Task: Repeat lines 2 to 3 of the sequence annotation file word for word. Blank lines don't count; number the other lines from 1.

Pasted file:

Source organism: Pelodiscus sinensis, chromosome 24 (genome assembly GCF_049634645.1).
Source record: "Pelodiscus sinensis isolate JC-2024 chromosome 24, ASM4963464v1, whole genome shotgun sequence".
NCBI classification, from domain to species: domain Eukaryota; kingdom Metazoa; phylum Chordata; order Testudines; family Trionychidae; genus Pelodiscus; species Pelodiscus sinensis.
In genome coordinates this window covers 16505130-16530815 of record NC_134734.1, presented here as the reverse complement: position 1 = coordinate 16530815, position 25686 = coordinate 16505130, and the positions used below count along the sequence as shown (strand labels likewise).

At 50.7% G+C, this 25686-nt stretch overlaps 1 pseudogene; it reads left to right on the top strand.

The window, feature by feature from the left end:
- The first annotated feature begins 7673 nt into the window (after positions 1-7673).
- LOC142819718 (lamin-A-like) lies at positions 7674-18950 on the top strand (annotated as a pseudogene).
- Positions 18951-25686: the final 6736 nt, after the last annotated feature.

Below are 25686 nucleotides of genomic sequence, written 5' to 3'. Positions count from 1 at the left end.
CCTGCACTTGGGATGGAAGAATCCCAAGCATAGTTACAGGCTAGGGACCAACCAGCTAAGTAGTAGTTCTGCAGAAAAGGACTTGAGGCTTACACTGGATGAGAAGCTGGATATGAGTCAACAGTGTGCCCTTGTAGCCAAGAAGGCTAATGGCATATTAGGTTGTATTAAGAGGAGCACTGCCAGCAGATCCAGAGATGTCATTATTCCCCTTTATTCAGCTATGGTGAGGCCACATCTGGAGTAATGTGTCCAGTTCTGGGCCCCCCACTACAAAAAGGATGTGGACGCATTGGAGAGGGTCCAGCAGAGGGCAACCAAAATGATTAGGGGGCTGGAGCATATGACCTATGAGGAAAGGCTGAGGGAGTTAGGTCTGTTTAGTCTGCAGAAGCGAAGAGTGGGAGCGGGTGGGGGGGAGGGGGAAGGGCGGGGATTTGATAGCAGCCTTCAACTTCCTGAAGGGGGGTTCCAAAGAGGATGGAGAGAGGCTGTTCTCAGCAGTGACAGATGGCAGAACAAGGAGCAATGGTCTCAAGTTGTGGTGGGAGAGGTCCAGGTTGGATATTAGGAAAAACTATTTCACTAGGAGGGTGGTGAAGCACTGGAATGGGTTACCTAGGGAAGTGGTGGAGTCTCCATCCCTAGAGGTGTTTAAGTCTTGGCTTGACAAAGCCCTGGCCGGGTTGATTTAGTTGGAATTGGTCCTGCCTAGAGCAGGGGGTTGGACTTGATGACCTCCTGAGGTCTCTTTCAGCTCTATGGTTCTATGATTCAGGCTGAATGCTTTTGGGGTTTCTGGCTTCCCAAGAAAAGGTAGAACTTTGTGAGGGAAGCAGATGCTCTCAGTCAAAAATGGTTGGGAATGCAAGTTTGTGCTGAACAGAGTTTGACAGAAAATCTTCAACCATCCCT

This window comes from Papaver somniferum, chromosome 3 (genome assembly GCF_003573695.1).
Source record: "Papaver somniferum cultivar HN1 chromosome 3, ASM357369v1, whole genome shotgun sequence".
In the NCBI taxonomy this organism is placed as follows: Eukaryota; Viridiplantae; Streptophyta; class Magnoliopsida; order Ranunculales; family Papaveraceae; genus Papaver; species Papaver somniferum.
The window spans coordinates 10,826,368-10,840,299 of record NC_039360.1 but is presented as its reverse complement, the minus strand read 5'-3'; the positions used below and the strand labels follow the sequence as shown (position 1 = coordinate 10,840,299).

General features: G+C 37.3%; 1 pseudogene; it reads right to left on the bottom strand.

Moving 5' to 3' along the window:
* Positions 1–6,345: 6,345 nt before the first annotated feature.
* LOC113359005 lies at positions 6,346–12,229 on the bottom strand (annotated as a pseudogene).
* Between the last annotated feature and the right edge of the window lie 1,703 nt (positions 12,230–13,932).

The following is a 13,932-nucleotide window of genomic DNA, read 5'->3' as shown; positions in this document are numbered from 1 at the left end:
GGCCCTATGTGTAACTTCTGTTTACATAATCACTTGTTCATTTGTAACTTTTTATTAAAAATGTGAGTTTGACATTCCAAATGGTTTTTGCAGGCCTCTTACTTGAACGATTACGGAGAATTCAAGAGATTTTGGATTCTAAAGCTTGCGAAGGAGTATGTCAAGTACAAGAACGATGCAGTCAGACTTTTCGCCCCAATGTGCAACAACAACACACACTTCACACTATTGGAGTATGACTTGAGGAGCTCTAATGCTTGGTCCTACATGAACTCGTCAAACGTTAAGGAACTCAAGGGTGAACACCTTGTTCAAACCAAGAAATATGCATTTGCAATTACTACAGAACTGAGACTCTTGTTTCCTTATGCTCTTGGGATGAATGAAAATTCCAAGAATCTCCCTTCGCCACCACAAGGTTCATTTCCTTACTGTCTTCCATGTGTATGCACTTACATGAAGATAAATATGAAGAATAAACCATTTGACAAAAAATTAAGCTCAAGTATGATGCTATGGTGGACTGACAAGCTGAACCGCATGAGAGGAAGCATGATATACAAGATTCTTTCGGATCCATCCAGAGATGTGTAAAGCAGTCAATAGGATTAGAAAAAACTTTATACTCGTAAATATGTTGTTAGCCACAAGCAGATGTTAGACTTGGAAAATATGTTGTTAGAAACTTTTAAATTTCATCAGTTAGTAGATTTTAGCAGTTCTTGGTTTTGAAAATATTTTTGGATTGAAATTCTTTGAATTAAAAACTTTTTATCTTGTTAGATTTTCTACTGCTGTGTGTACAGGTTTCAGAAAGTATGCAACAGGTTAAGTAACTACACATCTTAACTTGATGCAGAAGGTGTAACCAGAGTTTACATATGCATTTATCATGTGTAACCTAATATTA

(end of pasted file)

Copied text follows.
Source record: "Pelodiscus sinensis isolate JC-2024 chromosome 24, ASM4963464v1, whole genome shotgun sequence".
NCBI classification, from domain to species: domain Eukaryota; kingdom Metazoa; phylum Chordata; order Testudines; family Trionychidae; genus Pelodiscus; species Pelodiscus sinensis.